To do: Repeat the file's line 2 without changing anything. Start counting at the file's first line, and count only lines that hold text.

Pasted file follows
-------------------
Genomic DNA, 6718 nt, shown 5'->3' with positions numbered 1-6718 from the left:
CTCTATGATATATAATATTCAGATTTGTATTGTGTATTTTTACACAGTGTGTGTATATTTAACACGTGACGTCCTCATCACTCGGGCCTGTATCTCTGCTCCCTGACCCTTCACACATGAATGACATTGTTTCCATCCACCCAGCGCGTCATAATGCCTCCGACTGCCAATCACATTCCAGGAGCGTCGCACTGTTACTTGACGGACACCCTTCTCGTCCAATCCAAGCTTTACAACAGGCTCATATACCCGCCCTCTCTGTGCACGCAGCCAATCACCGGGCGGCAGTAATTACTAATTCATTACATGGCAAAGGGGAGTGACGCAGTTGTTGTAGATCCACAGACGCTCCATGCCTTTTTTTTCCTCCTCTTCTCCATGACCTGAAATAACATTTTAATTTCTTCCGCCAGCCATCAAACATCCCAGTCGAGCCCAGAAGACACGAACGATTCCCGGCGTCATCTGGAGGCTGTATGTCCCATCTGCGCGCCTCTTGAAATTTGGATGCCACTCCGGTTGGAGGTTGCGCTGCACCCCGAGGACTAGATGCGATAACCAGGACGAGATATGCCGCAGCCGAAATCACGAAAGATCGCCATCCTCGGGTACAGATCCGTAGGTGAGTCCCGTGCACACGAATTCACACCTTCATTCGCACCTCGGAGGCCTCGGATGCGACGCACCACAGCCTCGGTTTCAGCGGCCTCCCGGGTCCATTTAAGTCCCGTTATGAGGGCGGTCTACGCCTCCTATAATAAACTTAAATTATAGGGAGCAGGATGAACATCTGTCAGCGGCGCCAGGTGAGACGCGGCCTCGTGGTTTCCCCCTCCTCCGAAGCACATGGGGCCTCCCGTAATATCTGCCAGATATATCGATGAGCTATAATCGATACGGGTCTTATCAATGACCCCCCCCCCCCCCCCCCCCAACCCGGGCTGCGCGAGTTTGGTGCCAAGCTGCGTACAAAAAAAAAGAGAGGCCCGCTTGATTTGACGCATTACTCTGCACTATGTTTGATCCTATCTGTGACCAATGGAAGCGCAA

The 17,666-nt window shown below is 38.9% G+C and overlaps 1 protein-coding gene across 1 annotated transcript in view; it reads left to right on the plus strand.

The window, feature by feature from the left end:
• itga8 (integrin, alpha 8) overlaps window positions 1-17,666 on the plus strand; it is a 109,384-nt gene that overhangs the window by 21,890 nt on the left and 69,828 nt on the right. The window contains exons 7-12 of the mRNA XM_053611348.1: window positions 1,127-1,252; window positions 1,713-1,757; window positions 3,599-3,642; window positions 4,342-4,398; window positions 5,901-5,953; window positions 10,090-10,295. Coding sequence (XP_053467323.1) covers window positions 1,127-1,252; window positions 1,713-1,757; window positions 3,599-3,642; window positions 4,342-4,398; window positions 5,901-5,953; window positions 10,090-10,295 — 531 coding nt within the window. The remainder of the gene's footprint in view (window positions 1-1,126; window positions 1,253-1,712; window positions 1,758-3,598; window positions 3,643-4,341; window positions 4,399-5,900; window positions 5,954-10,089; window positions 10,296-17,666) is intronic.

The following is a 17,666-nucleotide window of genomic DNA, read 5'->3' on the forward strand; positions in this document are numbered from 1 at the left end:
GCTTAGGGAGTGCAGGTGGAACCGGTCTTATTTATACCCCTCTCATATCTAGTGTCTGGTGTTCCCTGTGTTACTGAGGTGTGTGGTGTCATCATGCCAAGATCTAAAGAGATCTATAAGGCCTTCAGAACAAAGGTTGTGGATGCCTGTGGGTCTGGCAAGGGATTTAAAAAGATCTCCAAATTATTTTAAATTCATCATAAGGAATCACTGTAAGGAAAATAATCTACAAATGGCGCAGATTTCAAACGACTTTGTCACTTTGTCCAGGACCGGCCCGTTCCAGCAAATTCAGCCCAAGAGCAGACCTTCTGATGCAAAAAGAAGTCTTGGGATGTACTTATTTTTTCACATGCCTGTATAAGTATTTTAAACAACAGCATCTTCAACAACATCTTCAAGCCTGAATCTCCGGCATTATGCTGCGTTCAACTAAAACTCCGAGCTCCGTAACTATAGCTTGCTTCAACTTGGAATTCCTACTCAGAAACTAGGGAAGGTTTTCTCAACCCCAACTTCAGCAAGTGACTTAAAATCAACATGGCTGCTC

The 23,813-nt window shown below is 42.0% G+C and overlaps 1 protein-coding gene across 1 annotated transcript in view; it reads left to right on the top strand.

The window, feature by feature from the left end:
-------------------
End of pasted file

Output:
CTCTATGATATATAATATTCAGATTTGTATTGTGTATTTTTACACAGTGTGTGTATATTTAACACGTGACGTCCTCATCACTCGGGCCTGTATCTCTGCTCCCTGACCCTTCACACATGAATGACATTGTTTCCATCCACCCAGCGCGTCATAATGCCTCCGACTGCCAATCACATTCCAGGAGCGTCGCACTGTTACTTGACGGACACCCTTCTCGTCCAATCCAAGCTTTACAACAGGCTCATATACCCGCCCTCTCTGTGCACGCAGCCAATCACCGGGCGGCAGTAATTACTAATTCATTACATGGCAAAGGGGAGTGACGCAGTTGTTGTAGATCCACAGACGCTCCATGCCTTTTTTTTCCTCCTCTTCTCCATGACCTGAAATAACATTTTAATTTCTTCCGCCAGCCATCAAACATCCCAGTCGAGCCCAGAAGACACGAACGATTCCCGGCGTCATCTGGAGGCTGTATGTCCCATCTGCGCGCCTCTTGAAATTTGGATGCCACTCCGGTTGGAGGTTGCGCTGCACCCCGAGGACTAGATGCGATAACCAGGACGAGATATGCCGCAGCCGAAATCACGAAAGATCGCCATCCTCGGGTACAGATCCGTAGGTGAGTCCCGTGCACACGAATTCACACCTTCATTCGCACCTCGGAGGCCTCGGATGCGACGCACCACAGCCTCGGTTTCAGCGGCCTCCCGGGTCCATTTAAGTCCCGTTATGAGGGCGGTCTACGCCTCCTATAATAAACTTAAATTATAGGGAGCAGGATGAACATCTGTCAGCGGCGCCAGGTGAGACGCGGCCTCGTGGTTTCCCCCTCCTCCGAAGCACATGGGGCCTCCCGTAATATCTGCCAGATATATCGATGAGCTATAATCGATACGGGTCTTATCAATGACCCCCCCCCCCCCCCCCCCCAACCCGGGCTGCGCGAGTTTGGTGCCAAGCTGCGTACAAAAAAAAAGAGAGGCCCGCTTGATTTGACGCATTACTCTGCACTATGTTTGATCCTATCTGTGACCAATGGAAGCGCAA